Beneficial Nematodes for Organic Flea Control


Beneficial nematodes for pest control; photo by Kelly Smith
Beneficial nematodes for pest control; photo by Kelly Smith

Do you have pets? Do you have a yard? Do you try to stay organic? If you answered yes, you need to know about beneficial nematodes because they’ve got your back. They will solve your flea and tick problem without having to resort to toxic pesticides.

Toxic pesticides kill all the beneficial critters like ladybugs and earthworms. Products like Roundup and Weed & Feed do more damage than good. If you lose your earthworms you lose your soil aeration. Lose your ladybugs and praying mantis and you’ll have to buy more toxic chemicals to control pests.

What are Beneficial Nematodes and How do They Work?

In a nutshell, they are non-segmented, microscopic roundworms. You might not have heard of them but they occur naturally all over the world. Well, perhaps not Antarctica.

They are predators of tick and flea larvae in the soil. These may be your primary concerns but they also control sod webworms, cutworms, maggots, various types of ants and many more. They work by first finding a suitable host.

Highly-magnified nematodes
Highly-magnified nematodes

Next they enter through an appropriate body opening or through the body wall. Once they have taken up residence they produce a bacteria and inject it int the host’s blood, which kills the host. Finally the search for the next host begins.

How are they Applied to Your Lawn?

Since the nematodes arrive at your home in a seemingly powder form, they can easily be applied in a variety of ways. Small areas can be applied with a watering can.  Large lawns are candidates for hose-end sprayers like the one I used this morning. It’s a good deal since it comes with  loaded with fertilizer.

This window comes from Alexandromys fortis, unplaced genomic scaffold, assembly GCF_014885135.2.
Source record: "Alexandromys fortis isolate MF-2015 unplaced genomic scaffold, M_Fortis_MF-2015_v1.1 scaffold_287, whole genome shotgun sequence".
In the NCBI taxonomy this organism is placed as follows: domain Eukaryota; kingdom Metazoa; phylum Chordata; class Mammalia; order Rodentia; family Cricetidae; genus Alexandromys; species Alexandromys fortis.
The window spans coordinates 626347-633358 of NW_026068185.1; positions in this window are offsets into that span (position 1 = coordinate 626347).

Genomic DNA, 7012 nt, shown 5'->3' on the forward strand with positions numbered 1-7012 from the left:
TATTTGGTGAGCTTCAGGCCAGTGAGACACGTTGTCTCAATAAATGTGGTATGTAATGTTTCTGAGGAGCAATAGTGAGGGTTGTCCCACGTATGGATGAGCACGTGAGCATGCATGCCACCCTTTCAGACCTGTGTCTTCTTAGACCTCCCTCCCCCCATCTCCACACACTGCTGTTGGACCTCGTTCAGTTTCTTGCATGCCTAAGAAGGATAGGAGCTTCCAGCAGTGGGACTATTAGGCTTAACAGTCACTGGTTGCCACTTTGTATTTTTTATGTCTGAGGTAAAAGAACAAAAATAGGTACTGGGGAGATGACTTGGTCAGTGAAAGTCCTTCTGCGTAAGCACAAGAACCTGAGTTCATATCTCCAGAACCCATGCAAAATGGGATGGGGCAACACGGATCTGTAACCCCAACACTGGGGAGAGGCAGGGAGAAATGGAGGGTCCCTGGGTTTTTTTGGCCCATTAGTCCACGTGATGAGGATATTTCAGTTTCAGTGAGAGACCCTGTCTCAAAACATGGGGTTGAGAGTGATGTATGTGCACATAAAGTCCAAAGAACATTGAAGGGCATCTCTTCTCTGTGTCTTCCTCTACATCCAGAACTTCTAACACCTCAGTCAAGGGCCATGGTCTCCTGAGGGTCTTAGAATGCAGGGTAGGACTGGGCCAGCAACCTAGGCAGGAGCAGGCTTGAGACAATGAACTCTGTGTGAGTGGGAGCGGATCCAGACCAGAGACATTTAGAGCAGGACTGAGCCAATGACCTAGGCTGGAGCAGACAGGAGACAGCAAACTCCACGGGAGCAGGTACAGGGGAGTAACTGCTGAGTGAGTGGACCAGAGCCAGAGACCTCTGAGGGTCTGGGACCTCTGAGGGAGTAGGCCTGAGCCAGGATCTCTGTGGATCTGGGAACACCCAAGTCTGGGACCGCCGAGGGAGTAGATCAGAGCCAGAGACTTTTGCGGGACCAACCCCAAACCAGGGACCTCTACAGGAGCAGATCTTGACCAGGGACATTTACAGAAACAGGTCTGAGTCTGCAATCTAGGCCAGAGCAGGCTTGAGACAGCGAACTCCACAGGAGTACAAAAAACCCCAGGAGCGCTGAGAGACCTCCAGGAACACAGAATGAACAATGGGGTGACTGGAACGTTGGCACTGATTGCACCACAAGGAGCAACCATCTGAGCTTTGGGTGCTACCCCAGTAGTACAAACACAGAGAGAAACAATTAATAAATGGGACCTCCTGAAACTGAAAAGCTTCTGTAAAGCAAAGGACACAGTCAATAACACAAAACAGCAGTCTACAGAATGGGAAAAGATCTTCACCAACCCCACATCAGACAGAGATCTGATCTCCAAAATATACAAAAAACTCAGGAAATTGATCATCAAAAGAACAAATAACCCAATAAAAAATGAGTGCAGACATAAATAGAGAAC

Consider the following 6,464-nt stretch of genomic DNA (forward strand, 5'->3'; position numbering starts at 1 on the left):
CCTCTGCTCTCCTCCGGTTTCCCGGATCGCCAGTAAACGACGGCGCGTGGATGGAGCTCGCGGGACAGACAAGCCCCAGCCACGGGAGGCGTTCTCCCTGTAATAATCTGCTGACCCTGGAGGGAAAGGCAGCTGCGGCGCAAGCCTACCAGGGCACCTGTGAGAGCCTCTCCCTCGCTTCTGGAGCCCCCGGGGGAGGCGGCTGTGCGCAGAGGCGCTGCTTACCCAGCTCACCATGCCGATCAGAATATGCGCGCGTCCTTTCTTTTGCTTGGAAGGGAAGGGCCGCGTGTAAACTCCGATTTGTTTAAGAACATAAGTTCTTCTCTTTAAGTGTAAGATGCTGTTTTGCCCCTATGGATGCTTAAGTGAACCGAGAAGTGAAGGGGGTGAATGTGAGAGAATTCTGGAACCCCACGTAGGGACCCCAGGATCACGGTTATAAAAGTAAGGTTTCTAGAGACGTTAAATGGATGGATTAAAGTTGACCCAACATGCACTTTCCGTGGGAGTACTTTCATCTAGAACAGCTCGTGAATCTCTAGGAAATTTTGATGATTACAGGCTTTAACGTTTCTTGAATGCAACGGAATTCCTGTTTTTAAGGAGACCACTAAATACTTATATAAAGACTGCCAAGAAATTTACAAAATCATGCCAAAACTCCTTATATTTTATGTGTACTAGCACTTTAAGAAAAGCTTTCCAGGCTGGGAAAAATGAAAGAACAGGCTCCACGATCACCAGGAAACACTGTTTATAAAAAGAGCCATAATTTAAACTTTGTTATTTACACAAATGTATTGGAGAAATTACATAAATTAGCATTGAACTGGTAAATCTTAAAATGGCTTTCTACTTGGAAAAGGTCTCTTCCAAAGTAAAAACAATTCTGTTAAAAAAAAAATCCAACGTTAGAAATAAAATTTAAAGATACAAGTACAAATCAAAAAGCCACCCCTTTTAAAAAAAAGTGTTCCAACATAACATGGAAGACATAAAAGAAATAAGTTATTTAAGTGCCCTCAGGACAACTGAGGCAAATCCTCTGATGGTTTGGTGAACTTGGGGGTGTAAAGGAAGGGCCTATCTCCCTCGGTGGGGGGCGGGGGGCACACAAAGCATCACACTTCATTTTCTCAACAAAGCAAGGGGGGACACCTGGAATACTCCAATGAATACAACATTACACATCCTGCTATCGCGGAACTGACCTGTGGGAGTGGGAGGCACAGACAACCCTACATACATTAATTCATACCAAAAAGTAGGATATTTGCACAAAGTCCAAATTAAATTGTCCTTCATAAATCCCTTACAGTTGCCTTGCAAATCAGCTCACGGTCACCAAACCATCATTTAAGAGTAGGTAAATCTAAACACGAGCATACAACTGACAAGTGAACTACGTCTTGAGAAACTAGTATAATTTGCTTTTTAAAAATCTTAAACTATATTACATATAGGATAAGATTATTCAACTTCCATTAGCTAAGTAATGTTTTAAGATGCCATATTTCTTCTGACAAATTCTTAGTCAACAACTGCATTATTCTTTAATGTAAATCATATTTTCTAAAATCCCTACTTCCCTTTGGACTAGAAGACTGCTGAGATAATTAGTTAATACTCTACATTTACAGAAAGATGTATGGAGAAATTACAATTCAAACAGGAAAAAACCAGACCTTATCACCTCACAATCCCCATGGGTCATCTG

You won’t likely find nematodes at your local store but they are easy to find on-line. Every spring I order mine from Arbico Organics. High-quality products and quick delivery. For my front and back yard I order the 10 million size (rated for 3,200 square feet). A bit of overkill perhaps, but after the flood from Hurricane Harvey who knows what’s lurking below the soil?

If you have friends that might be interested in organic pest control using beneficial nematodes, share this article with them. Leave a comment below!

 


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10 Habits of Highly-Successful Runners

by Kelly R. Smith

A healthy runner is a happy runner.
A healthy runner is a happy runner.
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Article edited on 10/28/18

By definition, we runners are creatures of habit. We simply don’t feel right if we miss a workout and sometimes push harder on the next one to make amends. This makes it a healthy habit in our eyes and occasionally just a bit on the kooky side in the eyes of our sedentary counterparts.

We are also goal-setters. This is easy for beginning runners when the opportunities are as open and unlimited as the blue west Texas sky. The first 5K, the first 10K and so it goes until we have marked off our bucket list so many pounds lost, that first marathon or ultramarathon.